A study conducted by researchers at the Steinhardt Museum of Natural History at Tel Aviv University, and the Institute of Archaeology at the University of Haifa, found that not only did prehistoric humans decorate themselves with shells, but it also turns out that during the period between 160–120 thousand years ago, strings on which such beads were strung was invented
A new study by Dr. Daniella Bar Yosef Mayer from the Steinhardt Museum of Natural History at Tel Aviv University, together with Dr. Iris Groman-Yaroslavski from the Use-Wear Analysis Laboratory in the Zinman Institute of Archaeology at the University of Haifa, reveals that the shells of Glycymeris, known as ‘bittersweet clam’, which are highly abundant along Israel’s coast, were already used by prehistoric humans for decoration over 100,000 years ago.
The study’s conclusions are based on two main findings: in the Misliya Cave on Mt. Carmel, where remains of modern humans who came from Africa more than 160,000 years ago were discovered, a group of unperforated shells was also discovered. Some of them could have been used for food (eating of mollusks is known from other sites in the Mediterranean Basin) while others were probably gathered because of their symbolic value. Different studies have shown that humans are attracted to round, curved shapes, and the gathering of Glycymeris shells may have been related to the prehistoric world of beliefs. It is interesting to note that unperforated Glycymeris shells were also discovered in a site in South Africa, dated to approximately 160,000 years ago.
In contrast, at Qafzeh Cave in the Lower Galilee, where remains of modern humans were also discovered, from the period of about 120,000–90,000 years ago, additional Glycymeris shells were discovered. At this site, every shell had a hole at its umbo, and they had been threaded onto string. These findings join further evidence from other sites of similar age in Israel and northern Africa demonstrating the use of perforated shells.
To reinforce the notion that these shells were in fact threaded on a string, Dr. Iris Groman-Yaroslavski, conducted a series of experiments to examine the microscopic signs left on the shells after humans use them: in the experiment, (modern) shells were rubbed with various natural materials, such as wood, leather, clay, papyrus, different types of stones and ochre (red earth dye). Similarly, strings from flax fibers were made and threaded through naturally perforated shells (that can be found on the beach). The strings were threaded through the shell perforations, tied in different ways, and swung around, to simulate continuous wear. Examination of the shells from the experiment and comparison of the findings with shells from Qafzeh Cave showed that the ancient shells, about 120,000 years old, bore tiny grooves of a certain kind near the hole that resulted from rubbing against a string. Similarly, on most of the shells, tiny grooves of a different kind were found – these resulted from the rubbing of ochre on the shells – as well as signs testifying to the fact that the shells had rubbed against each other. From this, we can understand that as soon as the technology to produce string from plant fibers existed, it could be used for self-adornment with necklaces made of shells.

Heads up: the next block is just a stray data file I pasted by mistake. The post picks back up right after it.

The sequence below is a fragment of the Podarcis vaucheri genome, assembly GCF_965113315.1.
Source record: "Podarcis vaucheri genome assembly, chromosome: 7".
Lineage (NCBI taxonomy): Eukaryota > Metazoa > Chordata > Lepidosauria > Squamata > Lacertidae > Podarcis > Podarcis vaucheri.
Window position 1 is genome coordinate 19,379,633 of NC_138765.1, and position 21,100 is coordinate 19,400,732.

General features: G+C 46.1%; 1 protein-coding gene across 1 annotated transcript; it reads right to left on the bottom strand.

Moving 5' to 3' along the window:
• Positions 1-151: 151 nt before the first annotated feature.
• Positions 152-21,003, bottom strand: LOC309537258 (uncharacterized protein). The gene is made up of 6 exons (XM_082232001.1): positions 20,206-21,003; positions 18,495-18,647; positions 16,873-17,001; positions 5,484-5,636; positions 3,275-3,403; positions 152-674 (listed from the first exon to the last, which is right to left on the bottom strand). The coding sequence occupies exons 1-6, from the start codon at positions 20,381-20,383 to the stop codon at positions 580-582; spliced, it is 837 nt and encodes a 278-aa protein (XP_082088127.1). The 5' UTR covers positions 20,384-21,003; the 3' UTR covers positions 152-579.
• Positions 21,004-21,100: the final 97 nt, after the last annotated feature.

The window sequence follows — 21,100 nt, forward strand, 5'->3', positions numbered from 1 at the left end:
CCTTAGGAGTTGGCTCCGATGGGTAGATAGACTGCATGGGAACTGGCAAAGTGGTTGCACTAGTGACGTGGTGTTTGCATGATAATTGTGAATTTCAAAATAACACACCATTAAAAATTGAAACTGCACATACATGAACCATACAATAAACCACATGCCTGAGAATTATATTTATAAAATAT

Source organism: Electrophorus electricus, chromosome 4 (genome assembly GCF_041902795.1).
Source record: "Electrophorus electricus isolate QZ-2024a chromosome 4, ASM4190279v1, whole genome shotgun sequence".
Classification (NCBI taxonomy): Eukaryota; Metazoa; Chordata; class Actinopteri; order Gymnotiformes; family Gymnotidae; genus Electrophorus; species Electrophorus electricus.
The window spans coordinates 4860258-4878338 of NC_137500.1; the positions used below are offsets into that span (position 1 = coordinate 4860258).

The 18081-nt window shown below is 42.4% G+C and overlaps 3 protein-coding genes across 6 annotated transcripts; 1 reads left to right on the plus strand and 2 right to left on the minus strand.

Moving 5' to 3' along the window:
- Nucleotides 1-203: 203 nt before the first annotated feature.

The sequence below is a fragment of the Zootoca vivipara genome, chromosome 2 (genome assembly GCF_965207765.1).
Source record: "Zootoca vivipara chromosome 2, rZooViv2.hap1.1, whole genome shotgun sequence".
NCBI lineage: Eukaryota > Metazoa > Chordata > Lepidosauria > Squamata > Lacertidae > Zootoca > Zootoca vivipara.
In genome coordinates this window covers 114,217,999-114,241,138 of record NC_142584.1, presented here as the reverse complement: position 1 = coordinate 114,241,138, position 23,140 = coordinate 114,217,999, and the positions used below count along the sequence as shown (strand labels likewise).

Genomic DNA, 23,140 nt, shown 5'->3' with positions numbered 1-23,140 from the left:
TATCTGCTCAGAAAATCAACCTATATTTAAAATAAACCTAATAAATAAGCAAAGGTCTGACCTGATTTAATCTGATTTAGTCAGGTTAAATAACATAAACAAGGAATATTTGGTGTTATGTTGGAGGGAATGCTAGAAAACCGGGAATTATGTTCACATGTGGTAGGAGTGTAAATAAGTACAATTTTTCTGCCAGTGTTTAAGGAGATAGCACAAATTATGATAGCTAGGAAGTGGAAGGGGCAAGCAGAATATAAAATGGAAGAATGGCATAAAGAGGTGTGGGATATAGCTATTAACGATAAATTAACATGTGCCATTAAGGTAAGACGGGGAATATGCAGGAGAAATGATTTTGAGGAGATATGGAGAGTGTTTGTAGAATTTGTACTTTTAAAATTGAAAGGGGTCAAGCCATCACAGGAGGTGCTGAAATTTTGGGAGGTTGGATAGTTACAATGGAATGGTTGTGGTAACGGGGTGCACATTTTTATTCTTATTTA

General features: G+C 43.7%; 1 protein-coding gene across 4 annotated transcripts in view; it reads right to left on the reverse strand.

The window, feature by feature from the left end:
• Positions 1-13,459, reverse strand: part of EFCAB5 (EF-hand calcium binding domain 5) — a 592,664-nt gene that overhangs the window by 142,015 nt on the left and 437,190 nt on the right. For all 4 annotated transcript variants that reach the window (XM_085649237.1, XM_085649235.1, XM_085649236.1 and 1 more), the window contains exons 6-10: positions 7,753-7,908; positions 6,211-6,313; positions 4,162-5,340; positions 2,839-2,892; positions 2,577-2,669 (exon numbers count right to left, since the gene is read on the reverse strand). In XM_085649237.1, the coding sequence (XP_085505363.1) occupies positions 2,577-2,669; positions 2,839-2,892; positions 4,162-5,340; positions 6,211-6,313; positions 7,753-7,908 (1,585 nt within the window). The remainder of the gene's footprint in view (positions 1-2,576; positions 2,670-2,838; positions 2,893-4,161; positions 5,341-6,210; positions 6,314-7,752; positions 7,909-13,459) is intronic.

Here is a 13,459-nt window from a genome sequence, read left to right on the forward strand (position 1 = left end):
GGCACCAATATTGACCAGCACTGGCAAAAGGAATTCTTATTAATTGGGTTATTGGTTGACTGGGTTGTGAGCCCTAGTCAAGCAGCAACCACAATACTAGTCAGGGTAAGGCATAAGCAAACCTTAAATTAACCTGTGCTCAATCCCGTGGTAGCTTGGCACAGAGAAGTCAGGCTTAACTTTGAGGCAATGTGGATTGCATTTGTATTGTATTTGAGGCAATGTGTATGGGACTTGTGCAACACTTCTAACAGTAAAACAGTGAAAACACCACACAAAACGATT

Dr. Daniella Bar Yosef says, “We estimate that self-adornment was intended not only to express the beliefs that humans attributed to shells but perhaps also to express identity or tribal or class affiliation to other human populations. The timing of the invention of string has significance beyond the desire or ability for self-adornment. String-based technology enabled a number of additional developments related to human evolution, including the creation of hunting traps and fishing nets, the creation of the bow (for hunting with arrows), fishing with hooks and diverse uses related to sailing the sea, for example, tying logs together to make a raft, and even different uses related to clothing.
At this stage, we have no direct evidence of these technologies during this ancient period, but microscopic evidence of the existence of plant fibers has accumulated consistently over recent years.”
The partners in this study, from the University of Haifa, Tel Aviv University, the Hebrew University of Jerusalem, Harvard University in the USA, and the University of Bordeaux in France, are the directors of excavation at the two sites in which the findings were discovered. Ofer Bar-Yosef, who excavated in the Qafzeh Cave, and was involved in the early stages of this study, passed away a few months before the article was published.
Bar-Yosef Mayer, Daniella E., Iris Groman-Yaroslavski, Ofer Bar-Yosef, Israel Hershkovitz, Astrid Kampen-Hasday, Bernard Vandermeersch, Yossi Zaidner and Mina Weinstein-Evron. 2020. On holes and strings: Earliest displays of human adornment in the Middle Palaeolithic. PLOS ONE.